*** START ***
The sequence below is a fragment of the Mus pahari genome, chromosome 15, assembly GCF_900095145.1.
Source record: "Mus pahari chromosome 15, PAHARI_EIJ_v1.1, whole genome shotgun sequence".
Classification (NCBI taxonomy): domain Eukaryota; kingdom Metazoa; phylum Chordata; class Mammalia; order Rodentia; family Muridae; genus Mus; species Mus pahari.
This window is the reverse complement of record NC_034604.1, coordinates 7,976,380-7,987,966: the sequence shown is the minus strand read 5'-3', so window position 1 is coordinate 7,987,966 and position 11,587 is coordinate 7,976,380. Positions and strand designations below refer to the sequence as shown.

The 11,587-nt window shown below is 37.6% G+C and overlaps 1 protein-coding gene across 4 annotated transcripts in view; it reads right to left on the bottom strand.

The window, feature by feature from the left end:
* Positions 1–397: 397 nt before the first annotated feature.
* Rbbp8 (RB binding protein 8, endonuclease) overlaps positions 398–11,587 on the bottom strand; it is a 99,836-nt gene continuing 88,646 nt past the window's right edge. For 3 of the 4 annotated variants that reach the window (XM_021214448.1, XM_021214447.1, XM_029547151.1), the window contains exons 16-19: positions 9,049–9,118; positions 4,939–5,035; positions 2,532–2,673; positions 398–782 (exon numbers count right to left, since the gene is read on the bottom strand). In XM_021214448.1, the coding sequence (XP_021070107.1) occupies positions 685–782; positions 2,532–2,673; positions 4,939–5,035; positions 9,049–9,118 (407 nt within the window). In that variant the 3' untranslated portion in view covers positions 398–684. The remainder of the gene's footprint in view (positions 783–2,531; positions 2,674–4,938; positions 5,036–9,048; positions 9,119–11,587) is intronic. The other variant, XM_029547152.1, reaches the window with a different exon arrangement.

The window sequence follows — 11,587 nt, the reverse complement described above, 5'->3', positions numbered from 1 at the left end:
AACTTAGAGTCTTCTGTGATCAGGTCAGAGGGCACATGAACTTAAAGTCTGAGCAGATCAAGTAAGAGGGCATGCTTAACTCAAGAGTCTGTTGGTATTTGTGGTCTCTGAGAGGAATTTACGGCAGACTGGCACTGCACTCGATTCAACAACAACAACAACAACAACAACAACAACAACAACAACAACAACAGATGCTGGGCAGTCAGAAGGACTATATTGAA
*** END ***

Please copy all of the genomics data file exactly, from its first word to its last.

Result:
The sequence below is a fragment of the Mus pahari genome, chromosome 15, assembly GCF_900095145.1.
Source record: "Mus pahari chromosome 15, PAHARI_EIJ_v1.1, whole genome shotgun sequence".
Classification (NCBI taxonomy): domain Eukaryota; kingdom Metazoa; phylum Chordata; class Mammalia; order Rodentia; family Muridae; genus Mus; species Mus pahari.
This window is the reverse complement of record NC_034604.1, coordinates 7,976,380-7,987,966: the sequence shown is the minus strand read 5'-3', so window position 1 is coordinate 7,987,966 and position 11,587 is coordinate 7,976,380. Positions and strand designations below refer to the sequence as shown.

The 11,587-nt window shown below is 37.6% G+C and overlaps 1 protein-coding gene across 4 annotated transcripts in view; it reads right to left on the bottom strand.

The window, feature by feature from the left end:
* Positions 1–397: 397 nt before the first annotated feature.
* Rbbp8 (RB binding protein 8, endonuclease) overlaps positions 398–11,587 on the bottom strand; it is a 99,836-nt gene continuing 88,646 nt past the window's right edge. For 3 of the 4 annotated variants that reach the window (XM_021214448.1, XM_021214447.1, XM_029547151.1), the window contains exons 16-19: positions 9,049–9,118; positions 4,939–5,035; positions 2,532–2,673; positions 398–782 (exon numbers count right to left, since the gene is read on the bottom strand). In XM_021214448.1, the coding sequence (XP_021070107.1) occupies positions 685–782; positions 2,532–2,673; positions 4,939–5,035; positions 9,049–9,118 (407 nt within the window). In that variant the 3' untranslated portion in view covers positions 398–684. The remainder of the gene's footprint in view (positions 783–2,531; positions 2,674–4,938; positions 5,036–9,048; positions 9,119–11,587) is intronic. The other variant, XM_029547152.1, reaches the window with a different exon arrangement.

The window sequence follows — 11,587 nt, the reverse complement described above, 5'->3', positions numbered from 1 at the left end:
AACTTAGAGTCTTCTGTGATCAGGTCAGAGGGCACATGAACTTAAAGTCTGAGCAGATCAAGTAAGAGGGCATGCTTAACTCAAGAGTCTGTTGGTATTTGTGGTCTCTGAGAGGAATTTACGGCAGACTGGCACTGCACTCGATTCAACAACAACAACAACAACAACAACAACAACAACAACAACAACAACAGATGCTGGGCAGTCAGAAGGACTATATTGAA